Columbia University Mailman School of Public Health

Oregon

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Oregon Strategies

Dyadic Treatment and Workforce Development

Over the past 10 years, Oregon has greatly increased families’ access to dyadic treatment (see Dyadic Treatment research summary here). This expansion has been achieved through: 1) Medicaid coverage for dyadic treatment, 2) policies that help ensure identification of parents and children who could benefit from dyadic treatment, and 3) investment in clinician training. In dyadic treatment, a clinician works with both the parent and young child to promote positive interactions that strengthen the parent-child relationship and parenting skills. Children under age seven and caregivers are referred to Parent-Child Interaction Therapy (PCIT) for a variety of reasons, including infant-toddler or preschooler anxiety, trauma or behavioral difficulties; parent depression, which may interfere with responsive, nurturing parenting; and adverse family events, such as loss of a family member, that increase the child’s risk of mental health problems.

In 2004, the Oregon Commission on Children and Families awarded a grant to a county mental health agency that allowed two therapists to deliver Parent-Child Interaction Treatment (PCIT). The Commission had a state membership composed of Governor appointees and a local membership appointed by the Board of County Commissioners. This entity worked in partnership with other state agencies and under a legislative charge to support local comprehensive planning for all children and families and provide leadership for local and state efforts focused on early childhood. The Commission expanded PCIT to four additional county mental health departments in 2009. In 2013, the legislature allocated general funds (called “New Investment Funds”) for projects designed to improve health care for Oregon families eligible for Medicaid. These funds allowed expansion of PCIT to all parts of the state.

Currently, providers who offer the PCIT dyadic treatment model can be found in 19 of Oregon’s 36 counties and in 45 physical locations. In 2017, 1,617 children received PCIT treatment with their caregivers. A new competitive funding opportunity will further expand PCIT in Oregon and strengthen supports for quality in the period 2018-2021. In the next round of funding, both new and established sites can apply, although there will be a special focus on expansion in unserved parts of the state. In addition, funding will support training for PCIT clinicians to deliver treatment outside of clinic sites, including in home, child care, and other community settings. The goal is to bring PCIT to where families spend time. The funding also establishes new requirements for participation in fidelity and data collection activities to ensure high quality as the model is expanded.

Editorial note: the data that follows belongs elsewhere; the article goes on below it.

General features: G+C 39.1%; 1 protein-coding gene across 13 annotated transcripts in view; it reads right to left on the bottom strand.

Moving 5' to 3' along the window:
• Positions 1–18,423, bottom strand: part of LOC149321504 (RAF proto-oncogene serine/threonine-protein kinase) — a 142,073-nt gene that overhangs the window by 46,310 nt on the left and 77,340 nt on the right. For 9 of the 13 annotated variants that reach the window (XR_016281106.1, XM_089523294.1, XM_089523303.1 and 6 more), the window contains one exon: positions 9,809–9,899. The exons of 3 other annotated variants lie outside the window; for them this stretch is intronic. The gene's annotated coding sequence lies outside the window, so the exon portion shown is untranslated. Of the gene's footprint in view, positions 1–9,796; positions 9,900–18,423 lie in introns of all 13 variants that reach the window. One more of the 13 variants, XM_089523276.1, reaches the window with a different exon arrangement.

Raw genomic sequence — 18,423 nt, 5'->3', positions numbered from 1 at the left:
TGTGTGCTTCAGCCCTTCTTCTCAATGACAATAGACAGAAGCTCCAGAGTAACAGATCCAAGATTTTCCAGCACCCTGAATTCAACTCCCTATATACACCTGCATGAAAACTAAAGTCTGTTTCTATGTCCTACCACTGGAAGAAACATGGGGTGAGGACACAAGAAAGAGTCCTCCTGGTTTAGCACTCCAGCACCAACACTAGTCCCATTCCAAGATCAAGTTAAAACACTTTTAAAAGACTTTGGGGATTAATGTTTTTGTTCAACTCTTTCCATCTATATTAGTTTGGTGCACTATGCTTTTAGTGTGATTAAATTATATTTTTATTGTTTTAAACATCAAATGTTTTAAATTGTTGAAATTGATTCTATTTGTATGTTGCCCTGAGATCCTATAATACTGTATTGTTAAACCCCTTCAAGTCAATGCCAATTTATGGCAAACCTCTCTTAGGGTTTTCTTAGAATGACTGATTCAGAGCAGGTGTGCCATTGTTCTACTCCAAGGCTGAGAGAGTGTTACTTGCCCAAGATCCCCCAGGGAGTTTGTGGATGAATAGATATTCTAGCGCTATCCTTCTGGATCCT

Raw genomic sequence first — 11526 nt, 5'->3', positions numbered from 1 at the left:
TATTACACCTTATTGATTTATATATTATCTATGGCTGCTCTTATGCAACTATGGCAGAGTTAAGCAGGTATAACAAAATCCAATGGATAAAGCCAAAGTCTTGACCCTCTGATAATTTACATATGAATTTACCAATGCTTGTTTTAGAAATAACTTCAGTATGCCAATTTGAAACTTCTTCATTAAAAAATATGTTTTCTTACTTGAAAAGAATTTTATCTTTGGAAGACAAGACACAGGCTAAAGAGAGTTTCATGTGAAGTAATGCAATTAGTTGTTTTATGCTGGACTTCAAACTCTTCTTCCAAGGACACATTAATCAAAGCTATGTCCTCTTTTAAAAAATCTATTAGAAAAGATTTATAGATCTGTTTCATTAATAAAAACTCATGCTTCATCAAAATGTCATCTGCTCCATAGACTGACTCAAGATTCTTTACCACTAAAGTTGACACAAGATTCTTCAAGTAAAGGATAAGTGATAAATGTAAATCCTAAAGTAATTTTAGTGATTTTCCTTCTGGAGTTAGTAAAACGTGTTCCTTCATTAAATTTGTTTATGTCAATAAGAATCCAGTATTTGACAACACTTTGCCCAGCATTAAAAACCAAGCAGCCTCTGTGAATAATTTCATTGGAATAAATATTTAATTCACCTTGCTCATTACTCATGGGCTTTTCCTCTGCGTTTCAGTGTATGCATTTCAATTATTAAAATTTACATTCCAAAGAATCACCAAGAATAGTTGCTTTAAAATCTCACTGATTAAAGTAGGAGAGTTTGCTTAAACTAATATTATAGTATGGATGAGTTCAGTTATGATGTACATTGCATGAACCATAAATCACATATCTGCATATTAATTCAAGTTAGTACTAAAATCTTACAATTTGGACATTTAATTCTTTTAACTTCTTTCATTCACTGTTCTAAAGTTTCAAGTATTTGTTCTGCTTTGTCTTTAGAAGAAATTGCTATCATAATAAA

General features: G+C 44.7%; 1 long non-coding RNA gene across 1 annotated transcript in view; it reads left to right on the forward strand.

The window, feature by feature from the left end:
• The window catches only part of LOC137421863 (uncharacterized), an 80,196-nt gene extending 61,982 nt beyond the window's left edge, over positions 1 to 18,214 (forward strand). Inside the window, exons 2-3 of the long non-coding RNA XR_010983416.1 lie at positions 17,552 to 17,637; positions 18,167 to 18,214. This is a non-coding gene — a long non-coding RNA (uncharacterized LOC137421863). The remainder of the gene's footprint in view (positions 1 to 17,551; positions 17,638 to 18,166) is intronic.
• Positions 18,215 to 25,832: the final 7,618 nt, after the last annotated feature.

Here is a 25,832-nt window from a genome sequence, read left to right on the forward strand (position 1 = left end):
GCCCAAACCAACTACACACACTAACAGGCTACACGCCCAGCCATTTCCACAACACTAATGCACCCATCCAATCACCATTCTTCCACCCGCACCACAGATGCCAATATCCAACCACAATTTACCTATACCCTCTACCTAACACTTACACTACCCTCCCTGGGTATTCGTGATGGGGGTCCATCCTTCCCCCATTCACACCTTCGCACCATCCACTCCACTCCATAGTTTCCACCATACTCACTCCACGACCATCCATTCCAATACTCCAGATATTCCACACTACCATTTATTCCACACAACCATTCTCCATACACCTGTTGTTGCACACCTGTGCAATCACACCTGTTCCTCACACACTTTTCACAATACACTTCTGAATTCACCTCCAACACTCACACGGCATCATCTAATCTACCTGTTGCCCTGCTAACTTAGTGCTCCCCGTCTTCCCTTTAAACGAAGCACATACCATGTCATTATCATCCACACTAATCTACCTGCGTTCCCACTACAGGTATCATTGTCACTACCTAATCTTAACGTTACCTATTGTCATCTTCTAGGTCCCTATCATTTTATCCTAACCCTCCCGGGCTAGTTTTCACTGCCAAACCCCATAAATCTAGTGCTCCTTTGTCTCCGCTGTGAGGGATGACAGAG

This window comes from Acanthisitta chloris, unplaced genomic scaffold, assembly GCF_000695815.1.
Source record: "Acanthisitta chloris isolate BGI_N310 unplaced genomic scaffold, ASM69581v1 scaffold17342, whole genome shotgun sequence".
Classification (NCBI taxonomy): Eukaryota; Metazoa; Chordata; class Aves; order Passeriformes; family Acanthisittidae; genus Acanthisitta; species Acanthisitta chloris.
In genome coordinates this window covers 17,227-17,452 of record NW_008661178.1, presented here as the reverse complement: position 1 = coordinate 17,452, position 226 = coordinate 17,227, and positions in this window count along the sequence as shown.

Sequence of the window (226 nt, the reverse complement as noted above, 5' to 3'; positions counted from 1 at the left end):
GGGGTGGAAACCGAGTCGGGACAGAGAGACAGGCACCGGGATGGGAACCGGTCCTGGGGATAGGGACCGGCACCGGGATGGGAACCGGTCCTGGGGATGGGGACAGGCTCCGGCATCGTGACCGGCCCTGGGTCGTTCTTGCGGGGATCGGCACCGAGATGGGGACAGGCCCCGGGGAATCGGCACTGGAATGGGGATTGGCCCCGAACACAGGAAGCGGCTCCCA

Workforce Development

With support of New Investment Funds, an Oregon PCIT Training Center was established in Jackson County in 2015 to address the on-going training and consultation needs of PCIT clinicians across the state. This Center has provided training, supervision, and consultation to 49 therapists since its inception. Also in 2015, Oregon hired a full-time professional, Laurie Theodorie, to oversee dyadic treatment expansion in the state.

The PCIT Training Center employs three clinicians who are certified as trainers through PCIT International. The lead trainer, who is bilingual, is considered a Level II, or regional, trainer. The Center’s training team is contracted to start one or more training cohorts per year that offer twice a month consultation via phone, teleconferencing, and live visits for trainees for a year or until certification requirements of the trainees are met. The trainers also provide ongoing monthly consultation to certified PCIT therapists and arrange the PCIT national expert calls for the Oregon PCIT Consortium (described below). In collaboration with the Oregon Health Authority PCIT contract administrator, the trainers participate in site reviews which help ensure that PCIT services are being provided in accordance with the model’s protocols to maintain fidelity and achieve desired outcomes. As part of a statewide PCIT leadership group, the trainers help arrange the Annual Oregon PCIT Conference.